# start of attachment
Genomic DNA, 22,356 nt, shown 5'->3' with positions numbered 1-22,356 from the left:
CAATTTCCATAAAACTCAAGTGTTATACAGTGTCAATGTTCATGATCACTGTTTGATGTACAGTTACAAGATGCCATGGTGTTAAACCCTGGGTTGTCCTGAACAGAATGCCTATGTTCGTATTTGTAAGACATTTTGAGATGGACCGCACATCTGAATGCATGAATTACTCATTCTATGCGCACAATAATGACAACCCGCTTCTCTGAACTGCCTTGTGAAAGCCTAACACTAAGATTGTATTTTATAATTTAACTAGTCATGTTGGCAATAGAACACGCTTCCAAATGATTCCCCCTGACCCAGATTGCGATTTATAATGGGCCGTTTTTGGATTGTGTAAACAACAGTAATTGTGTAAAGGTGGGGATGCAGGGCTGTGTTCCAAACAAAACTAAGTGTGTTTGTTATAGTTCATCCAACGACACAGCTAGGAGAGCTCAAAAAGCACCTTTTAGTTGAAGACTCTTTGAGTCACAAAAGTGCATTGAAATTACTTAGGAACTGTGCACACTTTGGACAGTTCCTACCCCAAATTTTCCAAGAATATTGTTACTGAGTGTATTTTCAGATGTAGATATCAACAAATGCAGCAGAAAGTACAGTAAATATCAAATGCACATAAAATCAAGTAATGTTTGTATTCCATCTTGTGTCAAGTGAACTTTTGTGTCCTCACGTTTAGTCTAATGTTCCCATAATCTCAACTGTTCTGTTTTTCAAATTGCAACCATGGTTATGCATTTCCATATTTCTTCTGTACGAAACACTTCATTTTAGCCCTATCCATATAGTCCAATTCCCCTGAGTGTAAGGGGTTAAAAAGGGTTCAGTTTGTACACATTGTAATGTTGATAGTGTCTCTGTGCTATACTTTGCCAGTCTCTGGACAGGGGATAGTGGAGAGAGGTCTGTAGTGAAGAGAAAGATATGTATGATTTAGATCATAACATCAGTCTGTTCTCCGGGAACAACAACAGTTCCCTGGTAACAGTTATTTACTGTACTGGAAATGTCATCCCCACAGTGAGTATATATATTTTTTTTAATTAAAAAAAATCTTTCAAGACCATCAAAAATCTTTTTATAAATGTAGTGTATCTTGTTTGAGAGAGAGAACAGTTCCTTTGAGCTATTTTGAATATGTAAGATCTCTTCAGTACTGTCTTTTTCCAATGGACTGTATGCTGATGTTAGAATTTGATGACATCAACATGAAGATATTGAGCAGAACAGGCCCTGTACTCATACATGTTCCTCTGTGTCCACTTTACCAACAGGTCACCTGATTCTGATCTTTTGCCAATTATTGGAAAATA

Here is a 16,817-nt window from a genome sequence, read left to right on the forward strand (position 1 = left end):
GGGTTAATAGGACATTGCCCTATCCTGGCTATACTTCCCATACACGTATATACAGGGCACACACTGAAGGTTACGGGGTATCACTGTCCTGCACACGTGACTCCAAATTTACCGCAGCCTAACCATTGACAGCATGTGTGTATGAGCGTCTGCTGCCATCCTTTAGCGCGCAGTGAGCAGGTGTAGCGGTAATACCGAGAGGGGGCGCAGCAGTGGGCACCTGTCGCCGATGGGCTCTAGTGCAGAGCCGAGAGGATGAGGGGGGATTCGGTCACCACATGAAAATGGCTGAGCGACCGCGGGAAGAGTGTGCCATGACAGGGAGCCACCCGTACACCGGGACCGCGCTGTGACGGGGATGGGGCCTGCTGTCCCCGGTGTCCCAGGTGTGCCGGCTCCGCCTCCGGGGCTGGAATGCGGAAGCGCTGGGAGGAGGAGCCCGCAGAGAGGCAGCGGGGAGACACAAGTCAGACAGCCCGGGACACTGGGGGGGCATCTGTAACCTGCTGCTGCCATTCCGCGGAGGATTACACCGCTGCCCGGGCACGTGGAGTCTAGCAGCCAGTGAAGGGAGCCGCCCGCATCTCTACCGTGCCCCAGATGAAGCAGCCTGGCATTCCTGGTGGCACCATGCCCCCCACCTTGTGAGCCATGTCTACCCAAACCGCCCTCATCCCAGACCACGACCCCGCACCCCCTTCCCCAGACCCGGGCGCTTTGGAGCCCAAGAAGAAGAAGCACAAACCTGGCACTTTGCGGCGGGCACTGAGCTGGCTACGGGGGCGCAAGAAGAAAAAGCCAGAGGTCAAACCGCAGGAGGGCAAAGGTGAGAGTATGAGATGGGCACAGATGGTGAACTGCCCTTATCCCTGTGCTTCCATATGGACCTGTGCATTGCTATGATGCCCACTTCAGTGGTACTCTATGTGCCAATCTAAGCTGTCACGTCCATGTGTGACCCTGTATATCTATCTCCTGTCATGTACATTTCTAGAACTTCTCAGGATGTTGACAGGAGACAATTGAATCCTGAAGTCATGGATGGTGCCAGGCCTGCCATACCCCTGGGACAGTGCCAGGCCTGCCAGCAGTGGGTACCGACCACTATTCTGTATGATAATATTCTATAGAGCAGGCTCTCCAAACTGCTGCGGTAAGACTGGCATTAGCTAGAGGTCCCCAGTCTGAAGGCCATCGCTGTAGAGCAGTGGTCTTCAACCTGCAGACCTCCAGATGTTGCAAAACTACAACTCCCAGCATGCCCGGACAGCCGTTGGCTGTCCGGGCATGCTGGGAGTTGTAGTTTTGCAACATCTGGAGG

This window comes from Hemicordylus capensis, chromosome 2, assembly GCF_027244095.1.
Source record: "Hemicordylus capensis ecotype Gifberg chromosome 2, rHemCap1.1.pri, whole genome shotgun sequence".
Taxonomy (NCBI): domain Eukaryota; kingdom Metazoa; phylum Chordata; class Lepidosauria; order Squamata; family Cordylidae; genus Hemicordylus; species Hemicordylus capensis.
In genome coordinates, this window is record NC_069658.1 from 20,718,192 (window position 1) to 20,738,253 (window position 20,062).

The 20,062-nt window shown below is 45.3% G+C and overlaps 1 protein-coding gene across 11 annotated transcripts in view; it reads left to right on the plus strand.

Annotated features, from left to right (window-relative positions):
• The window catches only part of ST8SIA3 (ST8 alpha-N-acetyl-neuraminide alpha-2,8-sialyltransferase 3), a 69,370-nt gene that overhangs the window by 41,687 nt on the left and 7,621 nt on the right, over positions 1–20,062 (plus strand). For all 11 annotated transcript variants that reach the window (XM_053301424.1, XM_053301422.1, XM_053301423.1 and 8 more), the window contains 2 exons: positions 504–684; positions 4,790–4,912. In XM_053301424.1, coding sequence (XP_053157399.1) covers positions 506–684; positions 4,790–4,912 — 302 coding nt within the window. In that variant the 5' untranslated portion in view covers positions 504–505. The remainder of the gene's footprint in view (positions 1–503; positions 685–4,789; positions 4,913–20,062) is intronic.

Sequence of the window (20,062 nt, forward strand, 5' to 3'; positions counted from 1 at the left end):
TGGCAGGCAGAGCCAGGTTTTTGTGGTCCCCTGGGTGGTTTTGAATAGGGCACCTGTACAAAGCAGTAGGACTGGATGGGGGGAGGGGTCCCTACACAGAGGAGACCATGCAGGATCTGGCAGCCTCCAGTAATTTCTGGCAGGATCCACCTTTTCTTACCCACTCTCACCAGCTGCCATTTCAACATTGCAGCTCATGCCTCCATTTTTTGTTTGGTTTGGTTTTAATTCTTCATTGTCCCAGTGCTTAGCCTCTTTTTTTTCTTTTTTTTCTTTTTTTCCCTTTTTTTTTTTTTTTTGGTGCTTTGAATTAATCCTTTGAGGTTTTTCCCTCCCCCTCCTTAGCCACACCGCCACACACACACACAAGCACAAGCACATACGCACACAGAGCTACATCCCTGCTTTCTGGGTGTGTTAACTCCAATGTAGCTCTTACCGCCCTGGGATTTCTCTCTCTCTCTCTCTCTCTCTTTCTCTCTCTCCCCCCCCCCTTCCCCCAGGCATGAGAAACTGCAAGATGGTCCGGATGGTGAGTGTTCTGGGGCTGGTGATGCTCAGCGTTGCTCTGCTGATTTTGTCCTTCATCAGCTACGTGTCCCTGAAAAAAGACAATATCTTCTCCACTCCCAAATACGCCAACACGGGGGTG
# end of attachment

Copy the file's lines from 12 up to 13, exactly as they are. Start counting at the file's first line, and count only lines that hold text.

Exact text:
Sequence of the window (20,062 nt, forward strand, 5' to 3'; positions counted from 1 at the left end):
TGGCAGGCAGAGCCAGGTTTTTGTGGTCCCCTGGGTGGTTTTGAATAGGGCACCTGTACAAAGCAGTAGGACTGGATGGGGGGAGGGGTCCCTACACAGAGGAGACCATGCAGGATCTGGCAGCCTCCAGTAATTTCTGGCAGGATCCACCTTTTCTTACCCACTCTCACCAGCTGCCATTTCAACATTGCAGCTCATGCCTCCATTTTTTGTTTGGTTTGGTTTTAATTCTTCATTGTCCCAGTGCTTAGCCTCTTTTTTTTCTTTTTTTTCTTTTTTTCCCTTTTTTTTTTTTTTTTGGTGCTTTGAATTAATCCTTTGAGGTTTTTCCCTCCCCCTCCTTAGCCACACCGCCACACACACACACAAGCACAAGCACATACGCACACAGAGCTACATCCCTGCTTTCTGGGTGTGTTAACTCCAATGTAGCTCTTACCGCCCTGGGATTTCTCTCTCTCTCTCTCTCTCTCTTTCTCTCTCTCCCCCCCCCCTTCCCCCAGGCATGAGAAACTGCAAGATGGTCCGGATGGTGAGTGTTCTGGGGCTGGTGATGCTCAGCGTTGCTCTGCTGATTTTGTCCTTCATCAGCTACGTGTCCCTGAAAAAAGACAATATCTTCTCCACTCCCAAATACGCCAACACGGGGGTG